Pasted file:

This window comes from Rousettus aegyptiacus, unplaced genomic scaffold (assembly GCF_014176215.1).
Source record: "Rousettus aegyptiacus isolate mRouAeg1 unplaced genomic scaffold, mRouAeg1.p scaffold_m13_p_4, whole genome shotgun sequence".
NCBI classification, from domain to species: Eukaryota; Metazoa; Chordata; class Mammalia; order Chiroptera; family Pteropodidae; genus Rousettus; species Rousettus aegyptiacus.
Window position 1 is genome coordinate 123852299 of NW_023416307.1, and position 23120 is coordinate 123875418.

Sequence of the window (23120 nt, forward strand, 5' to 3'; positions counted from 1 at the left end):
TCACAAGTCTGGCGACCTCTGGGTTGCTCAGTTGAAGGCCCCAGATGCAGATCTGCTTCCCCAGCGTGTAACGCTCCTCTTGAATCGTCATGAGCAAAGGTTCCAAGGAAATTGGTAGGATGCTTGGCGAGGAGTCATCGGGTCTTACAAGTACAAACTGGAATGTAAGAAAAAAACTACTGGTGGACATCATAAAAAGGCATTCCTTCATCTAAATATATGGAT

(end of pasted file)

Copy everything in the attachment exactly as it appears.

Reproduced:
This window comes from Rousettus aegyptiacus, unplaced genomic scaffold (assembly GCF_014176215.1).
Source record: "Rousettus aegyptiacus isolate mRouAeg1 unplaced genomic scaffold, mRouAeg1.p scaffold_m13_p_4, whole genome shotgun sequence".
NCBI classification, from domain to species: Eukaryota; Metazoa; Chordata; class Mammalia; order Chiroptera; family Pteropodidae; genus Rousettus; species Rousettus aegyptiacus.
Window position 1 is genome coordinate 123852299 of NW_023416307.1, and position 23120 is coordinate 123875418.

Sequence of the window (23120 nt, forward strand, 5' to 3'; positions counted from 1 at the left end):
TCACAAGTCTGGCGACCTCTGGGTTGCTCAGTTGAAGGCCCCAGATGCAGATCTGCTTCCCCAGCGTGTAACGCTCCTCTTGAATCGTCATGAGCAAAGGTTCCAAGGAAATTGGTAGGATGCTTGGCGAGGAGTCATCGGGTCTTACAAGTACAAACTGGAATGTAAGAAAAAAACTACTGGTGGACATCATAAAAAGGCATTCCTTCATCTAAATATATGGAT